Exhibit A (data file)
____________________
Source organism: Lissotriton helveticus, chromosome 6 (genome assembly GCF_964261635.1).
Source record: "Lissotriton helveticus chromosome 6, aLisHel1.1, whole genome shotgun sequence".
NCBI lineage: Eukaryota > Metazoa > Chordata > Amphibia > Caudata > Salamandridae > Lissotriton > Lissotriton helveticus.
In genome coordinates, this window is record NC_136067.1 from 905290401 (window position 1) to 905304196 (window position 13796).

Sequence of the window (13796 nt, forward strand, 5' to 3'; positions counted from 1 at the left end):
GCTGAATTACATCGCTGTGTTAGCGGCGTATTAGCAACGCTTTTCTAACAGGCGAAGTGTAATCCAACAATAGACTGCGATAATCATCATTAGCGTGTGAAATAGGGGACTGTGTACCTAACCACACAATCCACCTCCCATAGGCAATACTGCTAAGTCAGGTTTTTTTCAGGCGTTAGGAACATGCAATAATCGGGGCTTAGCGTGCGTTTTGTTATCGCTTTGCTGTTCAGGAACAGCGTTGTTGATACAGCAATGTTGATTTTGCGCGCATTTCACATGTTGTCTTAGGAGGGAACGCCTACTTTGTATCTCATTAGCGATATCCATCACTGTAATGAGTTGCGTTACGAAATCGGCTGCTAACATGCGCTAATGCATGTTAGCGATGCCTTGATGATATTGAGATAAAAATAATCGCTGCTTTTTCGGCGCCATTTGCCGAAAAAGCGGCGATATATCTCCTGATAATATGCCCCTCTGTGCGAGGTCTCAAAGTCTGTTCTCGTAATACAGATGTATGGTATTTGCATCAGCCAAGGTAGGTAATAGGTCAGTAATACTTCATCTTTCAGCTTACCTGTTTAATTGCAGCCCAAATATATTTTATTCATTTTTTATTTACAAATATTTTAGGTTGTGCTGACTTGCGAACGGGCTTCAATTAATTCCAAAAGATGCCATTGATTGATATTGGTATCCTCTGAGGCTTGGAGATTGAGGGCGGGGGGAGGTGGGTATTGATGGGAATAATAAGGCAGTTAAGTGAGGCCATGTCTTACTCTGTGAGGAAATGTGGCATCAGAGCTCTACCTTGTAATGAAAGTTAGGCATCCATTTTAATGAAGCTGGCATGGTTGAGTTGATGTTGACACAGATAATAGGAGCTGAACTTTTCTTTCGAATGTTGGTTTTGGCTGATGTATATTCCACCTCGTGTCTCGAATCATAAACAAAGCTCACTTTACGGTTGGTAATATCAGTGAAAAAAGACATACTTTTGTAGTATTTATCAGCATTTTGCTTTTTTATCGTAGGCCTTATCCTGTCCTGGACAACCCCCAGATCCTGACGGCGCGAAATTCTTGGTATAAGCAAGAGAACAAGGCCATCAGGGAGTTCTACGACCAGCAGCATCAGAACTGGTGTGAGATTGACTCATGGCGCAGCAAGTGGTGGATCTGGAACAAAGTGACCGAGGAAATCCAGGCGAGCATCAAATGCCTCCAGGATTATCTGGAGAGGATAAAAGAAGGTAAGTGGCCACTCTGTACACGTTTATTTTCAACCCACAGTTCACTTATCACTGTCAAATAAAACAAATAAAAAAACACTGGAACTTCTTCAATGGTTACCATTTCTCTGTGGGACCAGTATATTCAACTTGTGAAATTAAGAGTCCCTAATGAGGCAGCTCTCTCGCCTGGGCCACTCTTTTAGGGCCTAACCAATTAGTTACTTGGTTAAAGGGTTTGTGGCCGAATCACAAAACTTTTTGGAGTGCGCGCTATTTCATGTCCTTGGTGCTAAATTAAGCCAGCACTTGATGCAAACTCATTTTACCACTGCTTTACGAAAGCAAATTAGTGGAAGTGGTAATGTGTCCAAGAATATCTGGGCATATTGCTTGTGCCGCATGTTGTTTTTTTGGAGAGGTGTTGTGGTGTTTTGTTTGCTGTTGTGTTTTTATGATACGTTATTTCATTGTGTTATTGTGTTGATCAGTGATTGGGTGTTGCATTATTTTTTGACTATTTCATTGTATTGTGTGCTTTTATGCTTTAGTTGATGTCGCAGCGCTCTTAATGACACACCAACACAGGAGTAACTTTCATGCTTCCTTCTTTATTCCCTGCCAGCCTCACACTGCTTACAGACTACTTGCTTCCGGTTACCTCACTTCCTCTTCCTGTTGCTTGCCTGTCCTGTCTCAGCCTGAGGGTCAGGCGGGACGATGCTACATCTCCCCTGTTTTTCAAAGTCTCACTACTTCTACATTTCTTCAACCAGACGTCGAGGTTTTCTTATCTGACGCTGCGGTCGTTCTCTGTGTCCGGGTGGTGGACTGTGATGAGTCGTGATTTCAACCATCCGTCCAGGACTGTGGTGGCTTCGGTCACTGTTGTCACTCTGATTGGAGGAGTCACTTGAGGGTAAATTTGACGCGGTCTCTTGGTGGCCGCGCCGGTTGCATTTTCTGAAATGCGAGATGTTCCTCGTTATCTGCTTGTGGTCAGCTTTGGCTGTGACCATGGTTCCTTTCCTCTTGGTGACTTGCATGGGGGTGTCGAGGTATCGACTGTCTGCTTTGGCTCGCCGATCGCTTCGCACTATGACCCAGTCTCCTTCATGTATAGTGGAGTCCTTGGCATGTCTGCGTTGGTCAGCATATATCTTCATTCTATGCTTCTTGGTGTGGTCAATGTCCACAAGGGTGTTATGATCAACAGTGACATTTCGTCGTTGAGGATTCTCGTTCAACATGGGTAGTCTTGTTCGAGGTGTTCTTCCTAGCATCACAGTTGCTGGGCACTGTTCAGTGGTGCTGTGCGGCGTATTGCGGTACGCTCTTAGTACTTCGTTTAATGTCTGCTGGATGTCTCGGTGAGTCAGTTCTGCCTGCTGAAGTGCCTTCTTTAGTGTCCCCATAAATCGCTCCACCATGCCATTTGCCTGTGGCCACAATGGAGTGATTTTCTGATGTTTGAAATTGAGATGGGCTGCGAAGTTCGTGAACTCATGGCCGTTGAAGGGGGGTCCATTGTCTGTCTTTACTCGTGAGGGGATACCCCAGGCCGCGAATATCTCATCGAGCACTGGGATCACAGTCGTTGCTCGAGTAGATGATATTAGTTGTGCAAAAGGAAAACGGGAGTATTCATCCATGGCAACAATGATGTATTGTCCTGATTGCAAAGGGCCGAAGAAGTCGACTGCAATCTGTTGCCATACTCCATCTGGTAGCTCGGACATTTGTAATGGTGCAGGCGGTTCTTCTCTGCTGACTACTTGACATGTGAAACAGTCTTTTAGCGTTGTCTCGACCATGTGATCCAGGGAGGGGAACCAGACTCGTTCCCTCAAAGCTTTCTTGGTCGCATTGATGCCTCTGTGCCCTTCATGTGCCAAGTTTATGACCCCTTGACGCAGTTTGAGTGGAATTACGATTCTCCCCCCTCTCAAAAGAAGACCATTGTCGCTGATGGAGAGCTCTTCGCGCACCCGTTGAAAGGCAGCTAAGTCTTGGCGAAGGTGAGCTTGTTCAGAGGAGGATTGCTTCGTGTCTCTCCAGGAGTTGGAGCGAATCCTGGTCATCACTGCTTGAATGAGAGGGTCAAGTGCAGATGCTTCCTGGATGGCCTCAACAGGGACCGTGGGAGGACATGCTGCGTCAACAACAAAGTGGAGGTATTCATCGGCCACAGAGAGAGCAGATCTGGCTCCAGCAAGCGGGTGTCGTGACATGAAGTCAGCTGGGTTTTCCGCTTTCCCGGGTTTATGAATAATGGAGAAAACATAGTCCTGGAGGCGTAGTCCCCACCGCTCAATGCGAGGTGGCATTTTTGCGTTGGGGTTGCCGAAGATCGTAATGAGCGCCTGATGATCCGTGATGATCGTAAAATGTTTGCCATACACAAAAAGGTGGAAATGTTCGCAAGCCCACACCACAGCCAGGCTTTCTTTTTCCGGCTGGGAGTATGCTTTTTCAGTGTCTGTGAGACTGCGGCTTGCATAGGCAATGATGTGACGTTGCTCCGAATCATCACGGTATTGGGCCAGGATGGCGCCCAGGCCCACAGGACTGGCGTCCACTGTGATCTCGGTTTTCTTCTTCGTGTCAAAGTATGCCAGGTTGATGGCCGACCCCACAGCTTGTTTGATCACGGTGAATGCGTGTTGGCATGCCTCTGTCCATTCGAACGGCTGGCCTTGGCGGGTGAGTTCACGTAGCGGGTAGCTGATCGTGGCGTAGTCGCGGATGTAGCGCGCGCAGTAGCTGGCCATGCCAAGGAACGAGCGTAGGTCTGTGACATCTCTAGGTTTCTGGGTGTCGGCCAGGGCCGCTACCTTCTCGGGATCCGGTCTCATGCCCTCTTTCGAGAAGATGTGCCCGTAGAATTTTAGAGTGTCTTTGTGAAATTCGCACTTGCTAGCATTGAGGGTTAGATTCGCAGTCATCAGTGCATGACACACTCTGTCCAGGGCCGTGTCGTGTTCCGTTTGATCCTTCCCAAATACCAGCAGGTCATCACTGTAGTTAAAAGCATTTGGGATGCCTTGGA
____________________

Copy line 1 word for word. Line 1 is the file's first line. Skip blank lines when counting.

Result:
Source organism: Lissotriton helveticus, chromosome 6 (genome assembly GCF_964261635.1).